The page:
HORIZON BLOG: European R&D policy newsbytes

18 Jun 2024 | Live Blog

Horizon Europe is well underway, but the world of European R&D policy goes well beyond the confines of the €95.5 billion R&D programme. EU climate, digital, agriculture and regional policies all have significant research and innovation components. National governments often come up with new R&D policies, decide to fund new research avenues, and set up international cooperation deals. This blog aims to keep you informed on all of that and more.

If you have any tips, please email them at [email protected].

You can read the full archive of this blog here.

On Women’s Day, the Commission set a new goal to achieve minimal gender balance in R&I by adding 200,000 women to the field of energy transition by 2050.  

According to the EC report released last week, women in the renewable energy sector represent 22 percent of the workforce and are subject to gender pay gaps and discrimination. 

The document suggests significant cultural, societal, and policy changes to promote STEM careers for women and increase their representation in the EU energy sector. 

Read the full report here

 

The German Federal Ministry of Education and Research (BMBF) and the French Ministry of Higher Education and Research (MESR) announced a joint call for proposals to fund innovative hydrogen R&D projects. 

The two countries will provide a budget of between 1.5 and 2.5 million euros that will be earmarked for a three-year collaboration between applicants from at least one German and one French research institute.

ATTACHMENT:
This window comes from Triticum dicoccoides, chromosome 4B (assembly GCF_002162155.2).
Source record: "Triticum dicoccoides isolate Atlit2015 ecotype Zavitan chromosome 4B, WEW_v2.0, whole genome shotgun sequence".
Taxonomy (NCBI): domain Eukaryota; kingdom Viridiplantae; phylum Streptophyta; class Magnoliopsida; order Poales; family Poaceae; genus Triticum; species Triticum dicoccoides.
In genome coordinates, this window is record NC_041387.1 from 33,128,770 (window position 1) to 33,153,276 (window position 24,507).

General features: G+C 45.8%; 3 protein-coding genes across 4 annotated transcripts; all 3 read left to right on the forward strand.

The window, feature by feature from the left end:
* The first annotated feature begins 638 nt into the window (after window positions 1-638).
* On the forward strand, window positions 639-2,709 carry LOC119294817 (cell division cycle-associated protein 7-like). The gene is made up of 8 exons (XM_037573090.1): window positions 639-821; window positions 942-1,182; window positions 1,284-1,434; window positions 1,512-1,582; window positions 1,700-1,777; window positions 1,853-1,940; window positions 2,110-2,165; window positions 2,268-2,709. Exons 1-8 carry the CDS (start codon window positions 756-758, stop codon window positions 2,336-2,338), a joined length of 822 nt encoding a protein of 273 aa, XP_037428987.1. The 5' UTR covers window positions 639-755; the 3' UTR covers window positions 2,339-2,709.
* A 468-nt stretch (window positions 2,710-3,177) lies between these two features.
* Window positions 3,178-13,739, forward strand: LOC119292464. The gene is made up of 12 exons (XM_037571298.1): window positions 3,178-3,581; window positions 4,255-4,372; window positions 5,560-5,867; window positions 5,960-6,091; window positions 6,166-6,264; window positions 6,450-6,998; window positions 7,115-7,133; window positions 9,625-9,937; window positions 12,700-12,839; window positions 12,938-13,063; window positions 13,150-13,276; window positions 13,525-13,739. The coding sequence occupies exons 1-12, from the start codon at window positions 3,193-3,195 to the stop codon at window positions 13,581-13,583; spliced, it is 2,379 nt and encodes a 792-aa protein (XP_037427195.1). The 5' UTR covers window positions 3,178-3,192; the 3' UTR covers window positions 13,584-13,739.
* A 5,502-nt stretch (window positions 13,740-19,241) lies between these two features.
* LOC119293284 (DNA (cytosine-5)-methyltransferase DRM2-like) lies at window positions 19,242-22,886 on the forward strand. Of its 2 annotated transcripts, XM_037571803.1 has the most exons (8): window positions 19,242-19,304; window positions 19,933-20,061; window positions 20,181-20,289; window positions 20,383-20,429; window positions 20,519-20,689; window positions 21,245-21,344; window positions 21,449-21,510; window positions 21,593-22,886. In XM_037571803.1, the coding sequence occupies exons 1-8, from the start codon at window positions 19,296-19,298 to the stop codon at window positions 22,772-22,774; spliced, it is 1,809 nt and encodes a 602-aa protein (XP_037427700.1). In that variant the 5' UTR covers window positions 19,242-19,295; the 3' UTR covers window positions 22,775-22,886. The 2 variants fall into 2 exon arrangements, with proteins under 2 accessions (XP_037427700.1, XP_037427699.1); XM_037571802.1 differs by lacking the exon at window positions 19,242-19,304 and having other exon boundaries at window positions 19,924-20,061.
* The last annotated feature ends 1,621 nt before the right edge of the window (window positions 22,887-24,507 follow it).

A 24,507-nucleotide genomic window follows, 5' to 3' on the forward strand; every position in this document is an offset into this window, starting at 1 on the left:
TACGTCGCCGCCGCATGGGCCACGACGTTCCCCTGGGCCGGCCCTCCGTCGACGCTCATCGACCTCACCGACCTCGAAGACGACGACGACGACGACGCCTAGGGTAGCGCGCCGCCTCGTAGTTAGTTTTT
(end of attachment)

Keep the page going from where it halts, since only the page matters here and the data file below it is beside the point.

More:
Projects must be submitted by May 6, 2024. 

More details are available here

 

The European Commission has announced recommendations for industry-academia co-creation and citizen engagement to maximise the transformation of R&I results into solutions that benefit society. 

The Commission wants to encourage researchers and innovators to build strong partnerships between, and to build up links between research organisations and societal actors. 

“These codes of practice, developed with stakeholders, will be a valuable tool for bridging the gap between the lab and the market and for boosting knowledge valorisation," said Iliana Ivanova, EU commissioner for research and innovation. 

Read the full announcement here

 

Germany’s largest research organisation is putting its weight behind a call by MEPs for a €200 billion budget for FP10, the EU’s next Framework Programme for Research and Innovation. 

In a position paper released last week, Helmholtz says increased investment is crucial to ensure the success of FP10.   

Bigger funds would help the EU solve big challenges such as digital transformation, energy transition, climate change, the depletion of natural resources and the degradation of ecosystems. 

“To meet all these enormous challenges, an increased, very ambitious research budget is key to promoting future innovative and creative solutions – and a sustainable future for Europe,” the paper says. 

In an interview with Science|Business in January, Helmholtz president Otmar Wiestler said FP10 should include EU-wide efforts to take industrial leadership in new technologies. 

 

While 2024 is the election year for around 64 countries and the European Union, for the European Research Council (ERC) it is the chance to evaluate the outcomes of the projects it funded on democracy.

The ERC published a report that explores the outcomes of its €368 million funded projects in voting behavior, digital campaigns, and disinformation, among others.

The report is not putting forward any policy suggestions,  however, it seeks to present decision-makers with scientific evidence for addressing challenges to democratic systems worldwide.